Isle of Capri

In the morning we set off for the Isle of Capri (pronounced with the emphasis on the first syllable). I observe beautiful views from the ferry that we take to arrive there. Upon arriving in Capri, we purchase one of the three tickets we need to get to the Blue Grotto. Another ferry takes us around the perimeter of the island. Row boat picks up 4 passengers each from our ferry. The row boat takes us up to another boat where we pay for our admission ticket and row boat charge for the grotto. While waiting to go in, the boat men are yelling at each other in Italian, perhaps making jibes at each other. A small passage is the entry point into the grotto. We all need to duck our heads to go through it. Once inside, the color was magnificent. Apparently the sunlight bounces off rocks outside the cave and is reflected back in to produce the vivid blue color. Our boatman asks us if we would like to go for a swim. We give an emphatic yes! Swimming in the grotto was so refreshing. Other row boats glided around us while we swan around. Unfortunately, time was limited and we had to the return to the boat.

 Swimming in the blue grotto=fantastic

When we got back, we decided to check out a natural arch (arco naturale). The walk there was estimated to be about a mile, however, the uphill journey and many steps made it seem much longer. We witness an older lady struggling to pull a bag up the hill. Nikki offers to help. While walking with her we attempt to communicate. It proved to be difficult cause she spoke no English and us no Italian. We did understand that she has to carry her groceries this far uphill distance frequently and she has been living on the Island for about 40 years. When we arrive at her house, we find that it overlooks the arco naturale. Viewing through the arch, we can see crystal blue water below. Next to the arch was an entrance to a path that led us down to this cave called Grotta di Matermania. It contained a few man made steps that didn’t seem to go anywhere. Not quite sure what the cave was used for besides it was built by the Romans and used to contained mosaics that are now in a museum. Past the cave, we followed a path that led us to another breathtaking view. After a long and sweaty walk back, we take the funicolare back to the marina (a train like object that takes us down the mountain). We decide to take a swim before our ferry arrives.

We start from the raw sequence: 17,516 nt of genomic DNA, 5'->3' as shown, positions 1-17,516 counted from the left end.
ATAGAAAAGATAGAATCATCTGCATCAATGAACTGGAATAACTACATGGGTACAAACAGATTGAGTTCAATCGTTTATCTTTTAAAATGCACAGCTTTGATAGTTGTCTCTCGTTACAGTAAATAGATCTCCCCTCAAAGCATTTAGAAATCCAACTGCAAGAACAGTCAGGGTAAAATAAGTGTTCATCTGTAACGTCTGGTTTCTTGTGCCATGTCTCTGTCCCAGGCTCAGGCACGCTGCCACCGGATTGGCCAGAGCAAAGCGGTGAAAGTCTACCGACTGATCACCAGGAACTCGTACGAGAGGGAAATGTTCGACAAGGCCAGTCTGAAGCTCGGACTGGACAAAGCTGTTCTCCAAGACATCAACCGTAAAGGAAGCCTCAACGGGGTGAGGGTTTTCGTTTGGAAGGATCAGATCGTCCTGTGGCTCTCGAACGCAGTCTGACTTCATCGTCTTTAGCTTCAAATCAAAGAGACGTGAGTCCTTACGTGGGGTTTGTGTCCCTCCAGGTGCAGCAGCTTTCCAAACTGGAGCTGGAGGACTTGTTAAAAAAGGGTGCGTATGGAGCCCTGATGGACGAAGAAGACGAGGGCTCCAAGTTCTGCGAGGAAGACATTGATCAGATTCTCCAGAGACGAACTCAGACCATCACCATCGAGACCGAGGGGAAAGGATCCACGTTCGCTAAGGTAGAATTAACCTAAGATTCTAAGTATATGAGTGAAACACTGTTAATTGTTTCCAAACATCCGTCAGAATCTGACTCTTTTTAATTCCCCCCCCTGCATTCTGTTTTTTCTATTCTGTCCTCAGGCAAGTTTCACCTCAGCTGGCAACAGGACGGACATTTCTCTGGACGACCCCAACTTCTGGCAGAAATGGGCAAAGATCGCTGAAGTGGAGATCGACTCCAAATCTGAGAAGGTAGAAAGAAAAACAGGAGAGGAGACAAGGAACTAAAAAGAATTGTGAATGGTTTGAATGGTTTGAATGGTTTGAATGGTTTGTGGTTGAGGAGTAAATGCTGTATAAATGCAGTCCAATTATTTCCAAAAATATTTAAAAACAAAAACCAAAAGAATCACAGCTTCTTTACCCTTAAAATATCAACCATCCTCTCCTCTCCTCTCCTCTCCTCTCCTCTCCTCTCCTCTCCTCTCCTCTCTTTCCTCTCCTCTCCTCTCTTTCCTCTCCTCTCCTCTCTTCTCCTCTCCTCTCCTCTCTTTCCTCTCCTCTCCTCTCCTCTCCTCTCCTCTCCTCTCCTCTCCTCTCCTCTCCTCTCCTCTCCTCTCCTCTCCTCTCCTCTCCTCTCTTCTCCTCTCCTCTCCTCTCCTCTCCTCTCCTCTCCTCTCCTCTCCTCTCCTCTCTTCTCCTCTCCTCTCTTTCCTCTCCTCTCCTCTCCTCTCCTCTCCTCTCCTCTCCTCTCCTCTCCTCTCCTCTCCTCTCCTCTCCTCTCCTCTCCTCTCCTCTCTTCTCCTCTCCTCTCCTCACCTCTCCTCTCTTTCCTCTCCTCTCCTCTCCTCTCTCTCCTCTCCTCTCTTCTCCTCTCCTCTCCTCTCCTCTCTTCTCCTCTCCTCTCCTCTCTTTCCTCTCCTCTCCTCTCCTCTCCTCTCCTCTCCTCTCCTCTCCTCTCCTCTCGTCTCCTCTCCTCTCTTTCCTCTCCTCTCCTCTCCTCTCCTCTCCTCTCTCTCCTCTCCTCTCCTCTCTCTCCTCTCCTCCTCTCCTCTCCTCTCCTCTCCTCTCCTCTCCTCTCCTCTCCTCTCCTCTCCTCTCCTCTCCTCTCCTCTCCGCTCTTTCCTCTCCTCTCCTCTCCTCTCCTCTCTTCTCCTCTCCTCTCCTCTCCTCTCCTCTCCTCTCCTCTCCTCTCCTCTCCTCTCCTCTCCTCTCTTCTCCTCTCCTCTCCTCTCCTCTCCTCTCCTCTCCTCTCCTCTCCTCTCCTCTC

Arco Naturale

Arriving back to the town of Amalfi, we decide to rush back and shower for the expected performance that evening. When we arriving, it appears that there is no performance. I observe the same charming people from the evening early – an older lady with her dog, a man with his daughter. Not sure why there is no performance , we begin asking a couple of Italian guys for a cheap place to get a nice dinner. The nice guys walk us to a great restaurant and decline to join us but offer to ride us around in their vespas later on. We agreed. I had a great shrimp risotto and a great white table wine. The thing about Italy is that even the cheapest wines taste great. After dinner, our earlier guides meet us in front of the restaurant with their vespas. They ask if we would like to go for a walk on a pier. After walking for a little bit, they suspiciously separate us. My Italian companion is getting a little too friendly for my liking so I locate Nikki and she feels the same way. They give us a ride back to Atrani, we have one drink with them and bid them good night.

Note: This post was taken from an 2004 journal.

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